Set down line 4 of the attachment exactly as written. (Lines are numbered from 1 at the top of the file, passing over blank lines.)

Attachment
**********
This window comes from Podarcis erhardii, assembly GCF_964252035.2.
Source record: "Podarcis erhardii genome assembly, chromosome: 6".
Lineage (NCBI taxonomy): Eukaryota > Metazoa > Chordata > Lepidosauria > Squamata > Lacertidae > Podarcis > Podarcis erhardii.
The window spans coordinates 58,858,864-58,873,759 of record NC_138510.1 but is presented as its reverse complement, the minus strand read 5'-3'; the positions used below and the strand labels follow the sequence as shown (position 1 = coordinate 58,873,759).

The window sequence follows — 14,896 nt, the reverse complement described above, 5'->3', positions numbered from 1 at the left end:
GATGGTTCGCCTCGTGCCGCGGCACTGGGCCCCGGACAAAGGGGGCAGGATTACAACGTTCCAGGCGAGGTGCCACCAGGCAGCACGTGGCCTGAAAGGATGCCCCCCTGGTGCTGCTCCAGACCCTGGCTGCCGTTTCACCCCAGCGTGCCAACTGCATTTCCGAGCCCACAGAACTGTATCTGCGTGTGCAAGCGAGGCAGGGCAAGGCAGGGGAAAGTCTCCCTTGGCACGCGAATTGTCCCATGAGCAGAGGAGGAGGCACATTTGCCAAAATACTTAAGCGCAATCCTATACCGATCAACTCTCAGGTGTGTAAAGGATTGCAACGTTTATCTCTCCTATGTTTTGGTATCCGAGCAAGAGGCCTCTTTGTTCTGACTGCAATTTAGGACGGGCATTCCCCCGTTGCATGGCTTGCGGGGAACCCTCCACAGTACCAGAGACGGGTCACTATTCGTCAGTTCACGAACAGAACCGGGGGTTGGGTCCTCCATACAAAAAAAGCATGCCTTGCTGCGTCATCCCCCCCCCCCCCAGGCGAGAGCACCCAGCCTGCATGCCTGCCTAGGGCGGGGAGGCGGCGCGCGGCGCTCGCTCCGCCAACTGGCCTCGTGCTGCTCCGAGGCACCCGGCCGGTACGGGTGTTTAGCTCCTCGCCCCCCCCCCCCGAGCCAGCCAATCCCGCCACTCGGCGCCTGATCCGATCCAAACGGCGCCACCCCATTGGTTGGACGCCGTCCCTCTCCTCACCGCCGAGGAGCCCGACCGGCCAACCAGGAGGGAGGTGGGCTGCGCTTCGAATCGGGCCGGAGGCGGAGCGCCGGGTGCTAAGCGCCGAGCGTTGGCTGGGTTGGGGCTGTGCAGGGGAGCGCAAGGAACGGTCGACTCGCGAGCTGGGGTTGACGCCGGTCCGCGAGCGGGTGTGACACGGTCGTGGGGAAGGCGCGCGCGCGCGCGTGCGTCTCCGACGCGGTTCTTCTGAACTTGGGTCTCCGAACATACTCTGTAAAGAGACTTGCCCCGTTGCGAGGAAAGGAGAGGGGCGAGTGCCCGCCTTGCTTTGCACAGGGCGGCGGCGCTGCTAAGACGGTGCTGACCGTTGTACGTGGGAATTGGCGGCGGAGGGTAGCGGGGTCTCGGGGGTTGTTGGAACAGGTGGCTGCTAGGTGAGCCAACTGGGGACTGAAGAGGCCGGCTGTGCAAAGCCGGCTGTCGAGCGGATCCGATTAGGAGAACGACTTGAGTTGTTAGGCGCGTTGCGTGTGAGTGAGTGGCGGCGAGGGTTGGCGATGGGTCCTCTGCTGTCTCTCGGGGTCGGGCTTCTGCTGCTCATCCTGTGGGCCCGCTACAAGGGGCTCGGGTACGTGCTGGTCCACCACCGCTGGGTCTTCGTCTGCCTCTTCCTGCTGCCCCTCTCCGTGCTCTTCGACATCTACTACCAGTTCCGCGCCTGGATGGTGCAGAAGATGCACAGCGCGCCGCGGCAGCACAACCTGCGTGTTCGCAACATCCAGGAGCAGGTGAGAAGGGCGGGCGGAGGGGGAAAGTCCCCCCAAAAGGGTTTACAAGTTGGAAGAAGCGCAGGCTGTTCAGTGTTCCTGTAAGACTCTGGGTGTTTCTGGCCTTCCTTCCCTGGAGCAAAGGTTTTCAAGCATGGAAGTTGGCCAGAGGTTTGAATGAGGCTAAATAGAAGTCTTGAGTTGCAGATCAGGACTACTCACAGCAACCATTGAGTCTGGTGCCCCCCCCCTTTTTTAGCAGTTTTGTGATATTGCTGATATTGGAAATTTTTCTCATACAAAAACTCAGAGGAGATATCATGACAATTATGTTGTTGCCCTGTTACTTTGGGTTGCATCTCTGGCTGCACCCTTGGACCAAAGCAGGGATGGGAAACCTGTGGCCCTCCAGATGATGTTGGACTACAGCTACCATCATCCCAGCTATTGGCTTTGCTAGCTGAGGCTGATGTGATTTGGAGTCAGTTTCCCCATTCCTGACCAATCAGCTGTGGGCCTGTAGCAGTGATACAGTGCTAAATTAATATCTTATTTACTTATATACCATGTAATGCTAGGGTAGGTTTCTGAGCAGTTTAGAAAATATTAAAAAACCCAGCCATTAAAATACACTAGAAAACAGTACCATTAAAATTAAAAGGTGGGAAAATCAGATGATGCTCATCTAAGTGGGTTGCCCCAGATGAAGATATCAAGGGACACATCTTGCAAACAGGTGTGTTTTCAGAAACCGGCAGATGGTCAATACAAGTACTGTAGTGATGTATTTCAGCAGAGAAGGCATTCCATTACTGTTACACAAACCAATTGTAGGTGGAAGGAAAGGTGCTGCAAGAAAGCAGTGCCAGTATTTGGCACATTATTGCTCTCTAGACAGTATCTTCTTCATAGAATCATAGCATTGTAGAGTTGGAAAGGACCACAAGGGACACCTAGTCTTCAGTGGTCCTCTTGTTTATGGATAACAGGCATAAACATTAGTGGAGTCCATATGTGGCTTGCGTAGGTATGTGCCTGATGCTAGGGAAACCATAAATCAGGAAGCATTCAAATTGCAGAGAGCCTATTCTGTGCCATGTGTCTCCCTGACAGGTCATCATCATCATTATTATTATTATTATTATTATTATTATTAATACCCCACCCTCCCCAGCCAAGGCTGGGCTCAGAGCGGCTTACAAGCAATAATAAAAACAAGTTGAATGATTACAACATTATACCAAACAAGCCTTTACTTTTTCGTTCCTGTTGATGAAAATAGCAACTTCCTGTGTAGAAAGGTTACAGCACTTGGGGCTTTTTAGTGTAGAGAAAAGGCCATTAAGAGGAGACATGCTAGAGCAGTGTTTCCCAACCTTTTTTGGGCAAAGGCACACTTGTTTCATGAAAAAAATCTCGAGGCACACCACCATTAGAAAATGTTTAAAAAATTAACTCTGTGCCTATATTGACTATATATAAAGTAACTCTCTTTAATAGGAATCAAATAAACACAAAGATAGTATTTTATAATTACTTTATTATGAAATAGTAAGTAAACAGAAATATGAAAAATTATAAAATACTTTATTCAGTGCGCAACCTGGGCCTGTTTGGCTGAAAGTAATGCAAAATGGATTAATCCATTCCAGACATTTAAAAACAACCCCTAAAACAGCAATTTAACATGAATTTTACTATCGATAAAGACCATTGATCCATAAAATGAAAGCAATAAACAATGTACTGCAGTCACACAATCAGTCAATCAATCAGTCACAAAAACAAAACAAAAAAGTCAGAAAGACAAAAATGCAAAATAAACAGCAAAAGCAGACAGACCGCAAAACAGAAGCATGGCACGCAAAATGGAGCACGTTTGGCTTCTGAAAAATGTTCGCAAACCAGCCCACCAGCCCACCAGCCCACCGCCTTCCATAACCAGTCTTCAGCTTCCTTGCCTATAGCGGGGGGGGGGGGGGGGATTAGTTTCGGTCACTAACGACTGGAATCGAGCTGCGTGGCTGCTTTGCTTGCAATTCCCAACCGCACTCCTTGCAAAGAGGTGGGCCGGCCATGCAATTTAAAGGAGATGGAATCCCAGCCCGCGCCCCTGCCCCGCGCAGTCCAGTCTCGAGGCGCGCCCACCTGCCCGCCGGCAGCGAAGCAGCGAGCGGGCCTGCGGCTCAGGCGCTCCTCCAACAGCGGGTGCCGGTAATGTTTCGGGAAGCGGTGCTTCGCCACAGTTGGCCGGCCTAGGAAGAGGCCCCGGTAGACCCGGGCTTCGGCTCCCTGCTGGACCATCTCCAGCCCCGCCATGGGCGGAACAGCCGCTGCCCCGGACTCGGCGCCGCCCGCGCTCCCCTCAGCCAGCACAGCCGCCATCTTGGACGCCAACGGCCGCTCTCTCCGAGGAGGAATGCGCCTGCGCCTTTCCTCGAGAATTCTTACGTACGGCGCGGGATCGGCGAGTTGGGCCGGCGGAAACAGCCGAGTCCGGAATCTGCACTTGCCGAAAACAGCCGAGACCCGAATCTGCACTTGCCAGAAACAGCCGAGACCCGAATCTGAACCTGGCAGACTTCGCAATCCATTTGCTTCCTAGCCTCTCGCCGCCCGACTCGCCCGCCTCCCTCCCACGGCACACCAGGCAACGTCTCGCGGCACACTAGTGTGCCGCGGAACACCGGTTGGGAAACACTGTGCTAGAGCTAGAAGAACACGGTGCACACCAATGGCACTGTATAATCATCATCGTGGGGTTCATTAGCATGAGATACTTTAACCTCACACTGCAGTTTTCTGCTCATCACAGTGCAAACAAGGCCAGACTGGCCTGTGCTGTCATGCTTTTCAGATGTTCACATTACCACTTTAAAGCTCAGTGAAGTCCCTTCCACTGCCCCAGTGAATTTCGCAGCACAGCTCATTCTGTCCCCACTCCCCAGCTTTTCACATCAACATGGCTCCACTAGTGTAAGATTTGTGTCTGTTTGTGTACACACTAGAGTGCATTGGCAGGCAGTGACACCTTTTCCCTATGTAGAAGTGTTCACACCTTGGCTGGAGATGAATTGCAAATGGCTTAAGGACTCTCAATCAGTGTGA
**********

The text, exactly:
The window spans coordinates 58,858,864-58,873,759 of record NC_138510.1 but is presented as its reverse complement, the minus strand read 5'-3'; the positions used below and the strand labels follow the sequence as shown (position 1 = coordinate 58,873,759).